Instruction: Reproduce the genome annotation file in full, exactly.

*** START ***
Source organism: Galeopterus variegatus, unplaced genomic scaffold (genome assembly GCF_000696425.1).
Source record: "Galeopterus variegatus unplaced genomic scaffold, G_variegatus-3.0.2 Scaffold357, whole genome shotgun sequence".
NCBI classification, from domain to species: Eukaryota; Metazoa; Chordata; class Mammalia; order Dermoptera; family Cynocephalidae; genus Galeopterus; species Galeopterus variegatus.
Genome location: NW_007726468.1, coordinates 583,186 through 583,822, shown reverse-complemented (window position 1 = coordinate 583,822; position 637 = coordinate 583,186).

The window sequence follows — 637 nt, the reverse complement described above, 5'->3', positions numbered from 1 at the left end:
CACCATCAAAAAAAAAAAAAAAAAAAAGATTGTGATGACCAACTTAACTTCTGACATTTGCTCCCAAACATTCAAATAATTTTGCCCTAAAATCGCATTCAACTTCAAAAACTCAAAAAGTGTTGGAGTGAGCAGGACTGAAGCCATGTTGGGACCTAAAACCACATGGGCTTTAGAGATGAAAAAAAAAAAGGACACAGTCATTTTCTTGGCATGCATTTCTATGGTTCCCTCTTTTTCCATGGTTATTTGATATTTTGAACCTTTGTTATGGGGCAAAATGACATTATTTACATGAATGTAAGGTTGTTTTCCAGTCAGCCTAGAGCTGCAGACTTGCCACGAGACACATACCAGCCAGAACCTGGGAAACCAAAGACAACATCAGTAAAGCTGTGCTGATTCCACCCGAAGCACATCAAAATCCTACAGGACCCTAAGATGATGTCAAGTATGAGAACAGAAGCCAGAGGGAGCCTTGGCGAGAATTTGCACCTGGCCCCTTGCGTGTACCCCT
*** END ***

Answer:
Source organism: Galeopterus variegatus, unplaced genomic scaffold (genome assembly GCF_000696425.1).
Source record: "Galeopterus variegatus unplaced genomic scaffold, G_variegatus-3.0.2 Scaffold357, whole genome shotgun sequence".
NCBI classification, from domain to species: Eukaryota; Metazoa; Chordata; class Mammalia; order Dermoptera; family Cynocephalidae; genus Galeopterus; species Galeopterus variegatus.
Genome location: NW_007726468.1, coordinates 583,186 through 583,822, shown reverse-complemented (window position 1 = coordinate 583,822; position 637 = coordinate 583,186).

The window sequence follows — 637 nt, the reverse complement described above, 5'->3', positions numbered from 1 at the left end:
CACCATCAAAAAAAAAAAAAAAAAAAAGATTGTGATGACCAACTTAACTTCTGACATTTGCTCCCAAACATTCAAATAATTTTGCCCTAAAATCGCATTCAACTTCAAAAACTCAAAAAGTGTTGGAGTGAGCAGGACTGAAGCCATGTTGGGACCTAAAACCACATGGGCTTTAGAGATGAAAAAAAAAAAGGACACAGTCATTTTCTTGGCATGCATTTCTATGGTTCCCTCTTTTTCCATGGTTATTTGATATTTTGAACCTTTGTTATGGGGCAAAATGACATTATTTACATGAATGTAAGGTTGTTTTCCAGTCAGCCTAGAGCTGCAGACTTGCCACGAGACACATACCAGCCAGAACCTGGGAAACCAAAGACAACATCAGTAAAGCTGTGCTGATTCCACCCGAAGCACATCAAAATCCTACAGGACCCTAAGATGATGTCAAGTATGAGAACAGAAGCCAGAGGGAGCCTTGGCGAGAATTTGCACCTGGCCCCTTGCGTGTACCCCT